Monday, 17 October 2016

Beer Braised Chicken Stew with Dumplings

I know, using up the last beer to make stew is sacrilege, but my husband loves this meal so much that he offered it up so that we could have this for dinner. It is very loosely based on a Jamie Oliver recipe for rabbit stew with dumplings....and I mean very loosely.

Start with the fact that I use chicken thighs and not rabbit, I add in a lot more vegetables and I use less beer and more chicken stock. This is so easy and adaptable though, that as long as you have beer, bacon and rosemary the meat and vegetables don't really matter at all!

I used quite a few carrots this time, as for some strange reason I have been buying a lot of carrots when I still have some in the fridge; I have been on a mission to use them all up before buying any more!

I also had the last three rashers of bacon from the package to use, so this was just one more reason to make this yummy dinner.

I usually make biscuits to soak up the gravy, but went with another favourite, dumplings, this time.

Start off by dicing and cooking until crisp:

3 rashers of bacon

Remove the cooked bacon from the pan and set aside on paper towels to remove the excess fat. Drain the remaining fat from the pan, but save the pan.

In a  bowl, combine:

1/2 cup flour
1/2 teaspoon salt
1/2 teaspoon black pepper

Use this flour to dredge:

6 boneless, skinless chicken thighs.

Reserve the dredging flour.

Using the same pan that you cooked the bacon in, heat some olive oil. Add the chicken thighs to the pan, browning both sides before removing them and setting them aside until needed.

Turn the heat down, and add more olive oil if needed. Add the vegetables:

3 medium carrots, diced
1 medium onion, diced
1/2 large zucchini, diced

Season with salt and pepper and cook, stirring occasionally until starting to soften and colour slightly.

Add back the cooked bacon.

Add the reserved dredging flour, and stir to coat all the vegetables and bacon.  Cook for two minutes.

Add back the browned chicken thighs.

Pour in:

1 x 355ml can/bottle of beer

It will bubble up. Stir gently, scraping the browned bits off the bottom of the pan.


3 sprigs of fresh rosemary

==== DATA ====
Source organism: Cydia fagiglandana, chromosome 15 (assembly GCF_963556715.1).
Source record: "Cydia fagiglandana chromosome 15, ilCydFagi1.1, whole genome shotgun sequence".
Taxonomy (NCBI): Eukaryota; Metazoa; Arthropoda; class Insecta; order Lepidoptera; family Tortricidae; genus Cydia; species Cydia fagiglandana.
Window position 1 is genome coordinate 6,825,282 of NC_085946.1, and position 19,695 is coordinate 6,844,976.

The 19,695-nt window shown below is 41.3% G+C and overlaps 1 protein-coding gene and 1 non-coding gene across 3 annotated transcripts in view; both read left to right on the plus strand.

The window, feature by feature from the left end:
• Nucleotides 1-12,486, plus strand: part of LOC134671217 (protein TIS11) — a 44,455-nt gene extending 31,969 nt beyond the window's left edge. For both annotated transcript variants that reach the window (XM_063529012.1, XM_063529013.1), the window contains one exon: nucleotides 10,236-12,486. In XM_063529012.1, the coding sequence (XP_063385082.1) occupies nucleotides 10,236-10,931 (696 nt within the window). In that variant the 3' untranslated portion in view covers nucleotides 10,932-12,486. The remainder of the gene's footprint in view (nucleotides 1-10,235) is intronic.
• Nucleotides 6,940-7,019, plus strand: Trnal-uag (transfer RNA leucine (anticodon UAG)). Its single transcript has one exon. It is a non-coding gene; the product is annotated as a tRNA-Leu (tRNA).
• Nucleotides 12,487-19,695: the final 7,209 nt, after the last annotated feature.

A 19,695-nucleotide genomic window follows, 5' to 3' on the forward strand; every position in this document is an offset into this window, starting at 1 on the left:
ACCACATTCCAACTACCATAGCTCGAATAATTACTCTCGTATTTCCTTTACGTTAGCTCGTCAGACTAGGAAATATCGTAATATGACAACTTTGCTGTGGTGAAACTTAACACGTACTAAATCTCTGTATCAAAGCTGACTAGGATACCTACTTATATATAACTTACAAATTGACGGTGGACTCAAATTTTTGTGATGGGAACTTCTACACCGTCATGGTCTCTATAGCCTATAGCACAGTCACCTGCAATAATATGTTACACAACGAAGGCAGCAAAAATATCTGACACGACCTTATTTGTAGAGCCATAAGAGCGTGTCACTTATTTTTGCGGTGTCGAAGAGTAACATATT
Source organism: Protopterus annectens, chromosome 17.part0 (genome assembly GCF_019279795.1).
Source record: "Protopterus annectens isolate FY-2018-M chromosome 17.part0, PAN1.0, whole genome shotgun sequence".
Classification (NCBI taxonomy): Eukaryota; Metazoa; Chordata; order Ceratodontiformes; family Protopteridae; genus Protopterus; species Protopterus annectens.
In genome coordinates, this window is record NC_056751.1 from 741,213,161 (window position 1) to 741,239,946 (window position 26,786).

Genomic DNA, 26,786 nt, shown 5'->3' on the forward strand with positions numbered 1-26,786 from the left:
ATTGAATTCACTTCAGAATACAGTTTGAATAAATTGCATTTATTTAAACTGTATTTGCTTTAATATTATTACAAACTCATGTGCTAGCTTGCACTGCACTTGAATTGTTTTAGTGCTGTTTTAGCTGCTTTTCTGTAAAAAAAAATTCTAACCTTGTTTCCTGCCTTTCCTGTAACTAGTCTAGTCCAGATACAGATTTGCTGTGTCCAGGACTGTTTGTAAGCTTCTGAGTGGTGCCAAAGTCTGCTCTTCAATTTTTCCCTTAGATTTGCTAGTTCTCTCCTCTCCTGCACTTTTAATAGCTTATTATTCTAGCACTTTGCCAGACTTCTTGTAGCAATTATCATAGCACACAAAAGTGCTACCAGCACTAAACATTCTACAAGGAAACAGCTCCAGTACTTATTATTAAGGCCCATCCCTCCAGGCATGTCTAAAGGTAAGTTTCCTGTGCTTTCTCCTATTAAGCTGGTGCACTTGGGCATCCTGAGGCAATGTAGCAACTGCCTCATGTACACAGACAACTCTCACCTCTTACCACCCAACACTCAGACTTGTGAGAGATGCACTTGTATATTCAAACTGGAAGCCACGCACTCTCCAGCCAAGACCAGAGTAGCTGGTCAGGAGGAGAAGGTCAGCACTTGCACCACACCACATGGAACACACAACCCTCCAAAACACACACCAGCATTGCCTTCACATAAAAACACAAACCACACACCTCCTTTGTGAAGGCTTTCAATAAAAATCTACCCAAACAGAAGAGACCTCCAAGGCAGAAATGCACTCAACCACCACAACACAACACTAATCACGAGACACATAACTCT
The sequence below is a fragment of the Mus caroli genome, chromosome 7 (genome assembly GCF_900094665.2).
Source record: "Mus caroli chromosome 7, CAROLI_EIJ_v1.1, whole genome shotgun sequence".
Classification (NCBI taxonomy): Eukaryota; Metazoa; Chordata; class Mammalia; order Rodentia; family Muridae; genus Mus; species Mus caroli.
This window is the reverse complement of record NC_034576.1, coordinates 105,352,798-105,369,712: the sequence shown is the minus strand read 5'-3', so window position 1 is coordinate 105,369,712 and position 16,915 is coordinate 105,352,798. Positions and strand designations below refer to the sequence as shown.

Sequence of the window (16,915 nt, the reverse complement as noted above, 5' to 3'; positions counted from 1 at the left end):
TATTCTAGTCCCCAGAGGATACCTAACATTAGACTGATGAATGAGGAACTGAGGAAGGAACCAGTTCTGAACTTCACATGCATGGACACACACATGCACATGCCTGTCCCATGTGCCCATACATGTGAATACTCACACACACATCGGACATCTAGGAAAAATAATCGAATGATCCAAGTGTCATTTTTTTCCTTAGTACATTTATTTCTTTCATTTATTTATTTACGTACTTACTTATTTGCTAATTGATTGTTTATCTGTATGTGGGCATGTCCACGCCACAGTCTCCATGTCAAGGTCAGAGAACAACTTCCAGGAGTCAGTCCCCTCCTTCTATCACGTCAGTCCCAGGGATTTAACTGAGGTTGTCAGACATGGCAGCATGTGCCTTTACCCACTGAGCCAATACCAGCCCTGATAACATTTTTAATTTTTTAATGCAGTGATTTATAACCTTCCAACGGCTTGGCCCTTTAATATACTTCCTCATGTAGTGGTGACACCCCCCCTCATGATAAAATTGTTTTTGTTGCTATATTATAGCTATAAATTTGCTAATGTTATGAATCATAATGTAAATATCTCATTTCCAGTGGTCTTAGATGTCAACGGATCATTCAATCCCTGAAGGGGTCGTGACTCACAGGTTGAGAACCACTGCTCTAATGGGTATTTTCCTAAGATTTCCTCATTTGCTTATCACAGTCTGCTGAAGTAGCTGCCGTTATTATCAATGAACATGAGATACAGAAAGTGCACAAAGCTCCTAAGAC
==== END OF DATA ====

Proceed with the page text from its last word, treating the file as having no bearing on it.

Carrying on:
Chicken stock - enough to cover the chicken.

Bring to a boil, then turn the heat down to a simmer and cover. Leave to simmer for about an hour, or until the chicken is tender.

To make the dumplings, combine:

1 cup flour
2 teaspoons baking powder
1 teaspoon sugar
1/2 teaspoon salt
1 tablespoon soft butter

Using your fingers, rub the butter into the dry ingredients until the mixture is the texture of fine breadcrumbs.


1/3 - 1/2 cup  milk

Stir 1/3 cup of milk in with a fork, adding more as needed to make a soft dough.

Drop spoonfuls of dumpling dough on top of the bubbling stew. I made 5 large dumplings.

Cover and leave to cook for 15 minutes.

To serve, portion out some chicken and vegetables along with some of the gravy, and top with one or two dumplings.

  • Jamie Oliver's Rabbit Stew also uses mushrooms, which I usually add, but forgot to buy, so I had to leave them out. I always add carrots and zucchini, and have also used celery if there is some in the fridge.
  • The combination of rosemary and bacon is, in my opinion, one of the perfect flavour pairings to use. If you do not have fresh rosemary, use dry, but remember that that fresh, piney flavour gets somewhat lost when rosemary is dried. You could use other fresh herbs such as sage or thyme if you like.
  • The reason I never use rabbit is quite simply the cost. Chicken thighs are much cheaper, at least here in Vancouver, and also a lot easier to find. I do love rabbit though, and would love to make this using it. You could use pork if you wish.
  • Jamie Oliver's recipe calls for a dark beer, but I have found that any beer works, as I usually just use whatever is in the fridge at that time. A darker beer will give a more intense flavour. 
  • This could be made using only chicken stock, if you have no beer, or would prefer not to use it.
  • For the dumplings, feel free to add chopped fresh herbs such as parsley or chives, or spices such as paprika, cayenne pepper or garlic powder.
  • I always start out by using less milk, and adding more if needed. Sometimes I find that I don't use all of the milk;  this depends on the humidity in the air and the moisture content of your flour. 
  • As soon as the milk has been added to the dry ingredients the dumplings need to be cooked, as the baking powder starts to react right away. They also need to be eaten as soon as possible after they are done, as they don't keep well.
  • This fed three people very well.

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